Difference between revisions of "IPBoost"

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== Introduction ==  
 
== Introduction ==  
 +
Boosting (see Wikipedia) is an important (and by now standard) technique in classification to combine several “low accuracy” learners, so-called base learners, into a “high accuracy” learner, a so-called boosted learner. Pioneered by the AdaBoost approach of [FS], in recent decades there has been extensive work on boosting procedures and analyses of their limitations. In a nutshell, boosting procedures are (typically) iterative schemes that roughly work as follows:
 +
 +
for <math> t= 1, \cdots, T </math> do the following:
 +
 +
# Train a learner <math> \mu_t</math> from a given class of base learners on the data distribution <math> \mathcal D_t</math>
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# Evaluate performance of <math> \mu_t</math> by computing its loss.
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# Push weight of the data distribution <math> \mathcal D_t</math> towards misclassified examples leading to <math> \mathcal D_{t+1}</math>
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.
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Finally, the learners are combined by some form of voting (e.g., soft or hard voting, averaging, thresholding). A close inspection of most (but not all) boosting procedures reveals that they solve an underlying convex optimization problem over a convex loss function by means of coordinate gradient descent. Boosting schemes of this type are often referred to as convex potential boosters. These procedures can achieve exceptional performance on many data sets if the data is correctly labeled. In fact, in theory, provided the class of base learners is rich enough, a perfect strong learner can be constructed that has accuracy 1, however clearly such a learner might not necessarily generalize well. Boosted learners can generate quite some complicated decision boundaries, much more complicated than that of the base learners. Here is an example from Paul van der Laken’s blog / Extreme gradient boosting gif by Ryan Holbrook. Here data is generated online according to some process with optimal decision boundary represented by the dotted line and XGBoost was used learn a classifier:
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== Motivation ==  
 
== Motivation ==  
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===Algorithm===
 
===Algorithm===
<math>
 
\usepackage{algorithm}
 
\begin{algorithm}
 
\caption{<your caption for this algorithm>}
 
\label{<your label for references later in your document>}
 
\begin{algorithmic}
 
<algorithmic environment>
 
\end{algorithmic}
 
\end{algorithm}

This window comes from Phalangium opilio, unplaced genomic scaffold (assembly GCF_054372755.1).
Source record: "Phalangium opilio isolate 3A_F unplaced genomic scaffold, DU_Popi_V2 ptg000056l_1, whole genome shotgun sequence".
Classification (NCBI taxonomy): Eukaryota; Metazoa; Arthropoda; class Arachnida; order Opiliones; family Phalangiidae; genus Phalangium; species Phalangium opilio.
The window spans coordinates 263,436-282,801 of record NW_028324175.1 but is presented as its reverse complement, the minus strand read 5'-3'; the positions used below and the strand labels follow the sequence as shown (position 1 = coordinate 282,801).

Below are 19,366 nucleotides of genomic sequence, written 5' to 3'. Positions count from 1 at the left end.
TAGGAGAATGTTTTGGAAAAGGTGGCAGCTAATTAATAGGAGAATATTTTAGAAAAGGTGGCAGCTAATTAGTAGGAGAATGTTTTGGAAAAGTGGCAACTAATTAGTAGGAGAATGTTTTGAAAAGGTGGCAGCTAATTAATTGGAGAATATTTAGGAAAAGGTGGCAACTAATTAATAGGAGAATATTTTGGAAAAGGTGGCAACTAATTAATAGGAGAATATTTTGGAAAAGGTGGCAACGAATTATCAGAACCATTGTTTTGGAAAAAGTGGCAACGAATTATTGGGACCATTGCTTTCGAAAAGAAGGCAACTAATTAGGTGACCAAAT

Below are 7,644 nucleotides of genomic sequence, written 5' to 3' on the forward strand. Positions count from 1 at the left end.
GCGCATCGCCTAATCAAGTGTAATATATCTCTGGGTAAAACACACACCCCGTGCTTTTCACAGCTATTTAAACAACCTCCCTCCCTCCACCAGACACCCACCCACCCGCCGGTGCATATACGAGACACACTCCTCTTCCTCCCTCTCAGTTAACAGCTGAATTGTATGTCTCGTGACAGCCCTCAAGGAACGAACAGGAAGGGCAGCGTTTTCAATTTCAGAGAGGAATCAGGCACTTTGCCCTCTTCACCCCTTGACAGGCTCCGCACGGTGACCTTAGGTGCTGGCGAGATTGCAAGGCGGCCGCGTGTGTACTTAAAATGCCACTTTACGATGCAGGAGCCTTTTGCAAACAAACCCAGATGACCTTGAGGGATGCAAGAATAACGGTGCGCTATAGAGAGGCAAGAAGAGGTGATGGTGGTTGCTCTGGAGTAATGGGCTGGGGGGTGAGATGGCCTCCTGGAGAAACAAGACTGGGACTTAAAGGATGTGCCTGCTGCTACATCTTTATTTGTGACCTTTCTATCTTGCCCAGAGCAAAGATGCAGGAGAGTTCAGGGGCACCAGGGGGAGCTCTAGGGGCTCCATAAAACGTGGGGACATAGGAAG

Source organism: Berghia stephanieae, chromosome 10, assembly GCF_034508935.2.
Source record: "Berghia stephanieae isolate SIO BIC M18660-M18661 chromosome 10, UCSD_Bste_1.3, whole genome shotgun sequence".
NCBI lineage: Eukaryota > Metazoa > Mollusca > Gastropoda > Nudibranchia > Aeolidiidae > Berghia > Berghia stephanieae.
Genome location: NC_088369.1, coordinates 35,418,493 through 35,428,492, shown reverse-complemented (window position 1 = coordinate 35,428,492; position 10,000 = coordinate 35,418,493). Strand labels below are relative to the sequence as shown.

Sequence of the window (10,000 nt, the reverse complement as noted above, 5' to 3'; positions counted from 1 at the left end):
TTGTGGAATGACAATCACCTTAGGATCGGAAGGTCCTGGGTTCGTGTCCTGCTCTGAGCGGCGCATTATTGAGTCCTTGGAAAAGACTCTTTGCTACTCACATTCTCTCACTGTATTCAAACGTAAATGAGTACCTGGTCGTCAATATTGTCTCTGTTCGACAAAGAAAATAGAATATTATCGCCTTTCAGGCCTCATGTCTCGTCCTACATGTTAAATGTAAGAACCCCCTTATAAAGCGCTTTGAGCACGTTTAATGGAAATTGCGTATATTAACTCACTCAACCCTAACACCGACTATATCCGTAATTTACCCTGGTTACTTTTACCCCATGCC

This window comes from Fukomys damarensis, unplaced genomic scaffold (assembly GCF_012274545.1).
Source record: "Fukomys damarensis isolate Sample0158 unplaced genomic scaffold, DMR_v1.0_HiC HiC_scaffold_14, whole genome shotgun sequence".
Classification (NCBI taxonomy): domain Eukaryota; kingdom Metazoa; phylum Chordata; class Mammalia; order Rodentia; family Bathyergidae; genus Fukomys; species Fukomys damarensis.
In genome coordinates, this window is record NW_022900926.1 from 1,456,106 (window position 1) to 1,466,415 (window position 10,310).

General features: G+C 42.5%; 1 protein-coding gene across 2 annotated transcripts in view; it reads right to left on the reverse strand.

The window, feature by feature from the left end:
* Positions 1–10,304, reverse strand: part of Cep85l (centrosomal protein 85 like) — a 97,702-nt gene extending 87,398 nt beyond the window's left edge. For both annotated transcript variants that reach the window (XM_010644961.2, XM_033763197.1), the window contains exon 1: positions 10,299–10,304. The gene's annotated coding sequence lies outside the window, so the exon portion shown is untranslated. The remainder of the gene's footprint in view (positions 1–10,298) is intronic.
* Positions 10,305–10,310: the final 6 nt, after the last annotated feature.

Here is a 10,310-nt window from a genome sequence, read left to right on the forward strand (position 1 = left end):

</math>
 
  
 
== Results and Performance ==  
 
== Results and Performance ==  

Revision as of 20:24, 15 November 2020

Presented by

Casey De Vera, Solaiman Jawad

Introduction

Boosting (see Wikipedia) is an important (and by now standard) technique in classification to combine several “low accuracy” learners, so-called base learners, into a “high accuracy” learner, a so-called boosted learner. Pioneered by the AdaBoost approach of [FS], in recent decades there has been extensive work on boosting procedures and analyses of their limitations. In a nutshell, boosting procedures are (typically) iterative schemes that roughly work as follows:

for [math] t= 1, \cdots, T [/math] do the following:

  1. Train a learner [math] \mu_t[/math] from a given class of base learners on the data distribution [math] \mathcal D_t[/math]
  2. Evaluate performance of [math] \mu_t[/math] by computing its loss.
  3. Push weight of the data distribution [math] \mathcal D_t[/math] towards misclassified examples leading to [math] \mathcal D_{t+1}[/math]

. Finally, the learners are combined by some form of voting (e.g., soft or hard voting, averaging, thresholding). A close inspection of most (but not all) boosting procedures reveals that they solve an underlying convex optimization problem over a convex loss function by means of coordinate gradient descent. Boosting schemes of this type are often referred to as convex potential boosters. These procedures can achieve exceptional performance on many data sets if the data is correctly labeled. In fact, in theory, provided the class of base learners is rich enough, a perfect strong learner can be constructed that has accuracy 1, however clearly such a learner might not necessarily generalize well. Boosted learners can generate quite some complicated decision boundaries, much more complicated than that of the base learners. Here is an example from Paul van der Laken’s blog / Extreme gradient boosting gif by Ryan Holbrook. Here data is generated online according to some process with optimal decision boundary represented by the dotted line and XGBoost was used learn a classifier:


Motivation

IPBoost: Boosting via Integer Programming

Integer Program Formulation

Solution using branch and price procedure

Algorithm

Results and Performance

References